Q. Connah's Quay Nomads clearly have an ambition to challenge at the top of the women's game in Wales, how exciting is it for you to be entrusted with leading this project?
A. Joining any new team is exciting. When the canvas is blank, and you have the freedom to build the team you want it's great. I've approached this club as I have all my others, with an open mind and clear goals and targets for both staff and players. It's a great opportunity to give back to the women's game here in north Wales and hopefully the Nomads will be challenging teams in the top tier in the coming years. I don't think anyone can argue that overall, we had a very positive first season, especially reaching the semi-finals of the FAW Women's Cup prior to lockdown. We came into the season with a lot of pressure on our shoulders and I truly believe we delivered what was expected.
Q. A restructure of the domestic women's game in Wales was recently announced. How exciting is this for an ambitious club like Nomads?
A. Of course, like a lot of other clubs, we welcome the change and hope it brings with it positive changes to the game across north Wales and the country as a whole. The club has made no secret of sharing their ambitions for the Nomads Ladies and this restructure definitely aligns with that ambition and vision for the future of the club. It's great to see the women's game making those huge strides. The biggest step forward in my opinion will be the introduction of the U19's development league. This will definitely bridge that gap between junior and senior football within the women's game.
Q. There are now FAW coaching courses designed specifically for the women's game. How much of a progressive step forward is this, and why?
A. The FAW, and particularly Nicola Anderson, Female Coach Education Coordinator, have worked tirelessly over the years to identify the potential barriers for female coaches and coaches within the female game. It's not about taking female coaches away from the regional courses; it's about providing them with an alternative platform to develop their coaching skills. I have been involved in the Football Leaders Awards, Female Game C Certificate, and the bespoke Female UEFA B Licence courses over the years. To see the quality of the coaches coming through, their natural ability and willingness to learn will only be a good thing for the women's game in Wales.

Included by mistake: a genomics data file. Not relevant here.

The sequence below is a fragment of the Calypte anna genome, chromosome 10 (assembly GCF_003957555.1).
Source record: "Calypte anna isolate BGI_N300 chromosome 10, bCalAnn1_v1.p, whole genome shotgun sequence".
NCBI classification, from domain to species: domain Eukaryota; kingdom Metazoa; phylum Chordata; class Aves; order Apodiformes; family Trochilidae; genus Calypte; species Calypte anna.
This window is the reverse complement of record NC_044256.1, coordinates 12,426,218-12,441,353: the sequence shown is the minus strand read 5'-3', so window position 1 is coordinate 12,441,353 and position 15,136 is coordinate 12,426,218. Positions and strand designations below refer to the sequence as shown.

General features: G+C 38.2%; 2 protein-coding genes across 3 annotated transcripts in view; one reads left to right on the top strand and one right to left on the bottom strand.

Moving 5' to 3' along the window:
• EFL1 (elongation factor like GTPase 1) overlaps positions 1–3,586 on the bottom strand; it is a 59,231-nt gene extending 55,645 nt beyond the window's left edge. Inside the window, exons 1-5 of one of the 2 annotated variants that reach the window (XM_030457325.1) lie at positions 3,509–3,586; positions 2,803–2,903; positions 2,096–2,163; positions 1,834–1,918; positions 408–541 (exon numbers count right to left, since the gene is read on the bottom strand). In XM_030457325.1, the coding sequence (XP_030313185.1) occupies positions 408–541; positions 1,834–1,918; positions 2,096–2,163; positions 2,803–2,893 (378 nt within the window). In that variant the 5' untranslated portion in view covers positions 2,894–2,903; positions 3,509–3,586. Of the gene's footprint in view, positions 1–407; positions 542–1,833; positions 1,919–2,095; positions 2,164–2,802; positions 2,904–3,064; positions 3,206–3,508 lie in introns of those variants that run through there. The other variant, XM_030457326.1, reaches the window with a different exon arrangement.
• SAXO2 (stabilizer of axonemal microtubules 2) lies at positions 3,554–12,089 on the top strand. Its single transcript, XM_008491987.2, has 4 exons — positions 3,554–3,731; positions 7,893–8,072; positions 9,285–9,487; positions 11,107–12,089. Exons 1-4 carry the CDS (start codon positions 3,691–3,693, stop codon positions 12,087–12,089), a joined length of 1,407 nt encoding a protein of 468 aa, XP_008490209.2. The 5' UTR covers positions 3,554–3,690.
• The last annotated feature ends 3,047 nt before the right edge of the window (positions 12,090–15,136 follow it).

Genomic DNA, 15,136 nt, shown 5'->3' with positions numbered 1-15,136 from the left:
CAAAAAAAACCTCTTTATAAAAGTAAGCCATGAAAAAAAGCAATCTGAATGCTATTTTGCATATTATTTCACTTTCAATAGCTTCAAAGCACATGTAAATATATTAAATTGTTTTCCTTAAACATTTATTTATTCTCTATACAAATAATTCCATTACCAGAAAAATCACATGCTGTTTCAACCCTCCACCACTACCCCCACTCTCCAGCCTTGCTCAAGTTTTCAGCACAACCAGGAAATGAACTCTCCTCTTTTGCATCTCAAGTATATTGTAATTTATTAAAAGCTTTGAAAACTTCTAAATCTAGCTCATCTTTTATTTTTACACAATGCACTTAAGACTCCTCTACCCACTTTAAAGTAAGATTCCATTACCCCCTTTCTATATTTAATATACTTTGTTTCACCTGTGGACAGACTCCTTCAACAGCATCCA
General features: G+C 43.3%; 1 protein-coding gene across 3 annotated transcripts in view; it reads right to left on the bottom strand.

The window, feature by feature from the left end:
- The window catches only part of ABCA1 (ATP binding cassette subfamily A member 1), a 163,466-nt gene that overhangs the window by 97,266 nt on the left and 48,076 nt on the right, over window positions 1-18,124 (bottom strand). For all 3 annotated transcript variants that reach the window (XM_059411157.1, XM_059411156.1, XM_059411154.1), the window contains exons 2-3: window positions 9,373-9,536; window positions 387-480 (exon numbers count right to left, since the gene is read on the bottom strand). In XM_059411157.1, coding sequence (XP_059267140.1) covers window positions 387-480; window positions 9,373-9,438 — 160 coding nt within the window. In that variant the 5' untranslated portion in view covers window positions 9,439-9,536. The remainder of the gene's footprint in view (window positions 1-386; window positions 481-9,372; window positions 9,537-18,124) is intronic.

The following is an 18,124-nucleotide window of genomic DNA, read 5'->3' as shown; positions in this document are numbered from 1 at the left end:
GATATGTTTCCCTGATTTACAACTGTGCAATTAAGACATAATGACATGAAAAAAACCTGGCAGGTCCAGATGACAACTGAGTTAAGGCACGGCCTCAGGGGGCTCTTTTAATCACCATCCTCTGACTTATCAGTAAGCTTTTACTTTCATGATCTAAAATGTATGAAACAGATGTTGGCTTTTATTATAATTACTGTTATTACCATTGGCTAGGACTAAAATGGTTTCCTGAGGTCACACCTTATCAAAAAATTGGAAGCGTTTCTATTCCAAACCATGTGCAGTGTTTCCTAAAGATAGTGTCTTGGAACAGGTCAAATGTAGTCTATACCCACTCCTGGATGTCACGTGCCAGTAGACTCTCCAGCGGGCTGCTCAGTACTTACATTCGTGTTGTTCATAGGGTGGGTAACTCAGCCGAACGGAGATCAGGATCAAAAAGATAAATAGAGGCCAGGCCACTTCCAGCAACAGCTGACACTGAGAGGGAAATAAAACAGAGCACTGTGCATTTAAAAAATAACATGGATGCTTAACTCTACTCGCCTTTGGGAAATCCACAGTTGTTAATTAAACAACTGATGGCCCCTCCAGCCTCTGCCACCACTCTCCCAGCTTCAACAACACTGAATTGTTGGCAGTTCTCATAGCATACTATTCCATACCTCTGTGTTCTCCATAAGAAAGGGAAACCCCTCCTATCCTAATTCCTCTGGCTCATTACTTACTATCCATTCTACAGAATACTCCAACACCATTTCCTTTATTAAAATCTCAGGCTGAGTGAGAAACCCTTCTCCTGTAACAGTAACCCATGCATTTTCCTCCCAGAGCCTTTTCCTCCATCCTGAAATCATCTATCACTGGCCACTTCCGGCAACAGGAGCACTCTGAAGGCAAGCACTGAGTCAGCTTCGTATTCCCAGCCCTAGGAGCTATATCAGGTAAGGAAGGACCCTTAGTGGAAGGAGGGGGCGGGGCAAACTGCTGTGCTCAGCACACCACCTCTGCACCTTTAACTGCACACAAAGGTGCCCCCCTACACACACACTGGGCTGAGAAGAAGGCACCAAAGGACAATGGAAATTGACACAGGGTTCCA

Q. Do you feel there are enough female candidates interested in pursuing coaching qualifications in Wales right now? From the experiences and challenges you have faced, what would be your advice to any women who are considering taking up coaching, but are unsure?
A. It's always tough as the pool of coaches is smaller than the men's game, so there may not be as many courses each season, but when the courses do run, they are very popular. Again, with all the work being done behind the scenes, the number of female coaches in Wales is definitely on the up. My advice to any women who are considering taking up coaching would be: DO IT! There is nothing more rewarding! We have a duty to show young girls that they can be successful in the game. The game has moved on so much over the past decade, but we need to keep pushing in the same trajectory to continue building the female game here in Wales.
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